Access to courts and justice must be universal. This has to be our starting point when thinking about proposed court closures.
Haddington Sheriff Court has been earmarked for closure, along with nine other rural sheriff courts. But should it be? We already know the impact of losing local banks, libraries, post offices and other community services. If Haddington and the other courts are closed, access to justice in local communities will suffer.
Haddington Sheriff Court has a small number of rooms and is in a listed building owned by the local authority. Savings from its closure would be moderate, and we would question if they are realisable at all as courts, such as Haddington and Cupar (also earmarked for closure), located in local authority buildings, and Peebles, which is beside the police station, may not be able to be put up for sale.
We are of course aware of very real financial pressures on the public purse, but believe the need to reduce spending has to be balanced against everything the court brings to the town – something that needs to be asked for each and every proposed closure. The plans to close ten of Scotland’s 49 sheriff courts have been presented as a package but different issues crop up across different areas of the country and each proposed closure should be assessed on its own merits.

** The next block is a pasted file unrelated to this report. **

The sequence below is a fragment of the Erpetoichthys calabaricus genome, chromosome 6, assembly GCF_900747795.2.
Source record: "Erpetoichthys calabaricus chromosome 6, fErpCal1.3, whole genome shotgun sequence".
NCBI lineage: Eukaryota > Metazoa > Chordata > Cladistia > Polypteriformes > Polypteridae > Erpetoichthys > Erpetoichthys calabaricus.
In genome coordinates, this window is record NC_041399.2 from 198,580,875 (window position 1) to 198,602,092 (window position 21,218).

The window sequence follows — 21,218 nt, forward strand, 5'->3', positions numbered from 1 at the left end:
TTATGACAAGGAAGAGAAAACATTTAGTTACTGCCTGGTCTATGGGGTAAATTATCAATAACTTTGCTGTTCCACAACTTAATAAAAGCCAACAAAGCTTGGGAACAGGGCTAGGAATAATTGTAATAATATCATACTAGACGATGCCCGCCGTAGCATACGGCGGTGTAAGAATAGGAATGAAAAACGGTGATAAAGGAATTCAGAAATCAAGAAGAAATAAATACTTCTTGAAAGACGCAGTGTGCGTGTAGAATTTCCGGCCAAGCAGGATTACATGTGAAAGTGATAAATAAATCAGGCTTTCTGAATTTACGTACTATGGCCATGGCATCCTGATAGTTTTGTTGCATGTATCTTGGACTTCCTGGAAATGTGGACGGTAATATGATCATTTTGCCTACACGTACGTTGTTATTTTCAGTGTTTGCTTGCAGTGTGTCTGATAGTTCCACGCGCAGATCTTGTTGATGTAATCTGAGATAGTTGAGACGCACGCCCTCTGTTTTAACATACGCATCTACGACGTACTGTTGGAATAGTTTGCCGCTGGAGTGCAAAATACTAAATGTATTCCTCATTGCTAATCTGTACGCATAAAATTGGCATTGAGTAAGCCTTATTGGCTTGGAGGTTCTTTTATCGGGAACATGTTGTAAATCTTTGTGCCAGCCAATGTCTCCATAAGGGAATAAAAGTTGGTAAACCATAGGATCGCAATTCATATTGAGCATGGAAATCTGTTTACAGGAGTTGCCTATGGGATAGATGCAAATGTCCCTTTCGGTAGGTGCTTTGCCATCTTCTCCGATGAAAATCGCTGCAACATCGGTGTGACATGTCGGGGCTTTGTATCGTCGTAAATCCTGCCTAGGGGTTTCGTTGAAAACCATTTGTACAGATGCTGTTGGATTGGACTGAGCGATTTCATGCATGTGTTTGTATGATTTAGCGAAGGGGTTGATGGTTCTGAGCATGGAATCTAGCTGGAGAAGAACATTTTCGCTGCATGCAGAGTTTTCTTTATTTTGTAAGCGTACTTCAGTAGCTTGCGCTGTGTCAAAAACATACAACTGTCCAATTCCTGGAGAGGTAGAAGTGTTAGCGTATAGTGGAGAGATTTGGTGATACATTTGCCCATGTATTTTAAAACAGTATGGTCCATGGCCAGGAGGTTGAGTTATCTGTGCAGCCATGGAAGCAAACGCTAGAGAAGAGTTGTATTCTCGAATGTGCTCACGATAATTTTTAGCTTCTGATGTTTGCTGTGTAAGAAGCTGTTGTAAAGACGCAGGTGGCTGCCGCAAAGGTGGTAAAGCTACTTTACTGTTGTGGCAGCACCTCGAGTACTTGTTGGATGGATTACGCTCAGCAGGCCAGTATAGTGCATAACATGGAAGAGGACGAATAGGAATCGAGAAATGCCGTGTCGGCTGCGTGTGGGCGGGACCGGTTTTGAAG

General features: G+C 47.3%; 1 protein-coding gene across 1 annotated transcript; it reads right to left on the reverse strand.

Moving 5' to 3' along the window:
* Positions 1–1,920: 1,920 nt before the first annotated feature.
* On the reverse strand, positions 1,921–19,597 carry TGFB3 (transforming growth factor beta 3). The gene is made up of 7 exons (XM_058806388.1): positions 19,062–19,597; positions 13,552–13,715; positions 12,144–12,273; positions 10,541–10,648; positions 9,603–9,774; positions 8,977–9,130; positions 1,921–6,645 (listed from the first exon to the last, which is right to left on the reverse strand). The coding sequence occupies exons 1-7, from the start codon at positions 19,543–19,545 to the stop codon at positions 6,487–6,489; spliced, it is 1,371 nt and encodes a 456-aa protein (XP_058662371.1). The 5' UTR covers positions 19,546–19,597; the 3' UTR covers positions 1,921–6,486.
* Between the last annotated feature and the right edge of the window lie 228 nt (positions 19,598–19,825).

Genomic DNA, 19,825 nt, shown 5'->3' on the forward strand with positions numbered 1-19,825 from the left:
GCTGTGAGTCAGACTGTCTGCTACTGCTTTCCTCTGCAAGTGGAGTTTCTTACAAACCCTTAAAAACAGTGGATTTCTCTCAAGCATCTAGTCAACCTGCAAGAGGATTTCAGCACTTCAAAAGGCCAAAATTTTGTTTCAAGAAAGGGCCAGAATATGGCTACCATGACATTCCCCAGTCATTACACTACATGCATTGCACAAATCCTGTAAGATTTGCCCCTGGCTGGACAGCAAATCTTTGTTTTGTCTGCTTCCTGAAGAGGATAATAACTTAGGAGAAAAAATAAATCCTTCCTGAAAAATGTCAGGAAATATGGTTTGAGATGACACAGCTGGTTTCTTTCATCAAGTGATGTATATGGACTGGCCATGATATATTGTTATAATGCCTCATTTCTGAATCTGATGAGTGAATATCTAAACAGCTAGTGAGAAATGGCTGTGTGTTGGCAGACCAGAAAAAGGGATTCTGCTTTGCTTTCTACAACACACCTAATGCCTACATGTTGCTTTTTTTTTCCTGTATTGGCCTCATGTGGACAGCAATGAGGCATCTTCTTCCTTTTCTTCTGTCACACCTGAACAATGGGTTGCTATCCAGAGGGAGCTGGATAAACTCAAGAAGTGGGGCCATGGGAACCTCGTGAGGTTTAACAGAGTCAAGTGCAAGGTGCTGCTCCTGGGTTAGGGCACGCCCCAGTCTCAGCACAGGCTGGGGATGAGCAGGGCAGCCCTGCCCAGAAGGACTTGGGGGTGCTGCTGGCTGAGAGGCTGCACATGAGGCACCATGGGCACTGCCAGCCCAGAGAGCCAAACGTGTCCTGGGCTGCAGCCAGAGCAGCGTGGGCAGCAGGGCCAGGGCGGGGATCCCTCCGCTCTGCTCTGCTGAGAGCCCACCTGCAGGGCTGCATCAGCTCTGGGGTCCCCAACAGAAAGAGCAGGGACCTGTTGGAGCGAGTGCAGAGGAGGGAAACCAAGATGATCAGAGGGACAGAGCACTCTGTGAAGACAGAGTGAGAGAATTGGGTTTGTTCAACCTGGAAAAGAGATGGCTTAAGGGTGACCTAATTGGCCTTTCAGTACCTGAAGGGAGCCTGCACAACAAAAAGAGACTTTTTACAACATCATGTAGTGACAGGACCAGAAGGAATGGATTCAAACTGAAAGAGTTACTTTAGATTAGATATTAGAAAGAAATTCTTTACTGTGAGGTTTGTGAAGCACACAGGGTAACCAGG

That’s why we want to see further cost analysis, including both expenditure, extra cost to police, local authorities and other public services, and lost economic activity in the communities in which these courts are to be closed. Further discussion is required across the public sector to find out if savings could be generated in other ways.
The existence of a court in these towns is significant: it can make a real difference to their vitality and to their civic presence. We need to look at the entire issue of court reform and potential closures in the round before we lose valuable local services – only to regret it in future years.
Bruce Beveridge is president of the Law Society of Scotland